Business tourism blow
Australia is failing to attract big spending business travellers. The number of conventions held in Australia has fallen 31.5% since 2001. And the number of delegates has fallen 11% since 1996, according to the European-based International Congress and Convention Association, reports The Australian Financial Review.
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In response to the figures, the Business Events Council of Australia has called for more funding from Tourism Australia.
Should the surplus bonanza be spent on tax cuts?
Business groups are divided over whether the Federal Government should use its bumper $17 billion surplus to cut tax for businesses and individuals.
Federal Treasurer Peter Costello yesterday announced a final 2006/07 budget surplus of $17.3 billion, a result $3.7 billion higher than that predicted in the federal budget in May.
Costello says the Government will put $2.5 billion of the surplus into a new health and medical investment fund, the earnings from which will be used to pay for medical infrastructure. A further $7 billion will go to the Future Fund and $6 billion to the Higher Education Endowment Fund.
Although politically savvy – locking the money away in long-term funds in the lead up to the federal election makes it harder for Labor to use – it also rules out substantial tax cuts for the sector that produced much of the tax windfall; the business community.
Of the extra $3.7 billion the Government has found it has, around $1 billion came from an unexpected increase in company tax receipts.
The Australian Chamber of Commerce and Industry and The Business Council of Australia both argue that the budget bonanza means the Government can now afford comprehensive tax reform to take the burden of business.
ACCI says cuts to the top personal income tax rate to match the company tax rate and a cut in capital gains tax are the changes that would deliver the biggest benefits.
“The arguments for the Government to run such large surpluses are weak. Significant tax reform will enhance the productive side of the economy by encouraging investment and workforce participation,” ACCI chief executive Peter Hendy says.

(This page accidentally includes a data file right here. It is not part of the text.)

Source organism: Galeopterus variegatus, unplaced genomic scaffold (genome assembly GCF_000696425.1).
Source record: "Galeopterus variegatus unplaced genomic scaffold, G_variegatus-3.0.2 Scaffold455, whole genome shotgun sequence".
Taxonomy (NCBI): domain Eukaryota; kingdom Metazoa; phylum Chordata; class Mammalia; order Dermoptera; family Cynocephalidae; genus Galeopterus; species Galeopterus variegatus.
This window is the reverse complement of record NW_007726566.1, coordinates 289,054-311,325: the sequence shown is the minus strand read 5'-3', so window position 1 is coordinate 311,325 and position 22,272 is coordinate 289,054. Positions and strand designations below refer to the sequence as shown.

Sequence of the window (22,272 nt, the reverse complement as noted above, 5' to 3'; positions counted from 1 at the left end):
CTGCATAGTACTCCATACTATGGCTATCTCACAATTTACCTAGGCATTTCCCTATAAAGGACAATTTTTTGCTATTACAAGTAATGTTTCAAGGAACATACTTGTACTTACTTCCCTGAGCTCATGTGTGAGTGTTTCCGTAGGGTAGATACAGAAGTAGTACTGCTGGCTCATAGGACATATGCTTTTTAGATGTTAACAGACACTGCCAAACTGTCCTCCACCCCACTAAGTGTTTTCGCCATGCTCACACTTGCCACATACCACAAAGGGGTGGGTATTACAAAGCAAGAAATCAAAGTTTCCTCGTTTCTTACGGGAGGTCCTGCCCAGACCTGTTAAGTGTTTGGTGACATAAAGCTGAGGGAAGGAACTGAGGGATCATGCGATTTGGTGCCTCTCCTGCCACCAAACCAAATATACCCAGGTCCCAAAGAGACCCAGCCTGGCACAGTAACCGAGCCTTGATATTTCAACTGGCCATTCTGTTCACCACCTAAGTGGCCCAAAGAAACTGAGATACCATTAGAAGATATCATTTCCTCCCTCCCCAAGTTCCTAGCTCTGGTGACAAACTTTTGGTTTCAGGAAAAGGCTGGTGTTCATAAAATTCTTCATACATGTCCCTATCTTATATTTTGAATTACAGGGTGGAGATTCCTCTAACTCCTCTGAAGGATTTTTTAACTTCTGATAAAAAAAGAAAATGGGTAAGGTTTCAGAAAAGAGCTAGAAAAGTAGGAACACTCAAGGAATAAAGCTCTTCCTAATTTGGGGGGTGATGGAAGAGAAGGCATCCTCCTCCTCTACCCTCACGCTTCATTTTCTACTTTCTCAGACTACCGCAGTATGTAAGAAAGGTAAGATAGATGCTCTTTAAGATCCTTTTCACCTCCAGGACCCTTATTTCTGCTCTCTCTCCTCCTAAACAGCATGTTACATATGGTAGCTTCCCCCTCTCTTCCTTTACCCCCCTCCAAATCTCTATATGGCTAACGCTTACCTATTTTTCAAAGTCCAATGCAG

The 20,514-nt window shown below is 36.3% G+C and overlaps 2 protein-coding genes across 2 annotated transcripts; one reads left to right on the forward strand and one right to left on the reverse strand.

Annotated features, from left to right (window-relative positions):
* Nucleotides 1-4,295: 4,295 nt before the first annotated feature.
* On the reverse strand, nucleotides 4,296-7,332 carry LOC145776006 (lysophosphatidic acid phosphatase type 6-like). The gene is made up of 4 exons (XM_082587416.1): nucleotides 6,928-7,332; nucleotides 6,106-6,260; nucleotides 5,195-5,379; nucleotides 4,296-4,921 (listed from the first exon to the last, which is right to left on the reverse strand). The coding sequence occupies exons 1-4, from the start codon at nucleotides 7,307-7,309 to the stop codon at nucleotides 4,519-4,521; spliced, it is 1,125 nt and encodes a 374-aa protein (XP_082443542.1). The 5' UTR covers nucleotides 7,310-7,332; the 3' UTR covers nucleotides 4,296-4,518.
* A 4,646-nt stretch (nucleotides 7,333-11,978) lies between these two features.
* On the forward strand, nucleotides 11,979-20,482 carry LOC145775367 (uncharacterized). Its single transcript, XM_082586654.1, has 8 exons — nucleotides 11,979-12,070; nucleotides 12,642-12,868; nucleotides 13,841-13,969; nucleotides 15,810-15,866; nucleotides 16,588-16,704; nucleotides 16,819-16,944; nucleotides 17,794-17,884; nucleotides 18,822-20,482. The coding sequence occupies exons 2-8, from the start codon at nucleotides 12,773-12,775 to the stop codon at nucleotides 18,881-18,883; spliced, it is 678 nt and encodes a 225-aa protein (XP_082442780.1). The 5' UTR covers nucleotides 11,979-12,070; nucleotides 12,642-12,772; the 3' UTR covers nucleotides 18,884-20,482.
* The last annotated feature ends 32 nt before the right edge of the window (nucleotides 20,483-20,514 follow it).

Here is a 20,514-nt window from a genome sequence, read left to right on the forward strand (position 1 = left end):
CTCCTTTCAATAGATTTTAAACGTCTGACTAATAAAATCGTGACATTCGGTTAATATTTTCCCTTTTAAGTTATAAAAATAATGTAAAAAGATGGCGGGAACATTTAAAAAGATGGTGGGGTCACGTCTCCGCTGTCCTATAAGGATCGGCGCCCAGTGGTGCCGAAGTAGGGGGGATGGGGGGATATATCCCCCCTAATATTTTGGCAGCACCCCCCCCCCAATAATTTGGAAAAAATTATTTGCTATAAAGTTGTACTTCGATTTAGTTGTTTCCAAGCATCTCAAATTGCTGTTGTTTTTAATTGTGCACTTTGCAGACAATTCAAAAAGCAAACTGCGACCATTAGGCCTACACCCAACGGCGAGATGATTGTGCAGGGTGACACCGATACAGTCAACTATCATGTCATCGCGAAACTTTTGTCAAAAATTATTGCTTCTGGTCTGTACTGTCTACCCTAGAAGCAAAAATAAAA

But Council of Small Business of Australia chief executive Tony Steven says any tax cuts could threaten to overheat an Australian economy already facing significant capacity constraints.
“Tax cuts should be delivered at a time of low economic growth – if they were to do it right now, you might find there would be pressure on inflation and that would seriously tempt the Reserve Bank of Australia to put up interest rates, so cuts need to be carefully timed to the right stage of the business cycle,” Stevens says.
What do you think? Should the Federal Government give some of the surplus back to business in the form of tax cuts, or would that just lead to higher interest rates? Your Feedback will be welcome.
Small cap results
Mortgage Choice reported strong profit growth of 9.7% to $19.6 million for 2006/07, with earnings per share 16.6 cents, up from 15.2 cents. The ASX-listed franchised mortgage broker’s loan book now stands at $29.6 billion, up 15.4% on 2005/06. The results were boosted by strong growth in Western Australia and Queensland thanks to the resources boom.
The company predicts consolidation ahead for the industry, and is looking for acquisition targets. In his results briefing, CEO Paul Lahiff identified the US short term mortgage funding liquidity problem as a cloud on the horizon that will drive a flight to quality, funding cost increases and consumer anxiety over re-drawing from their home loan.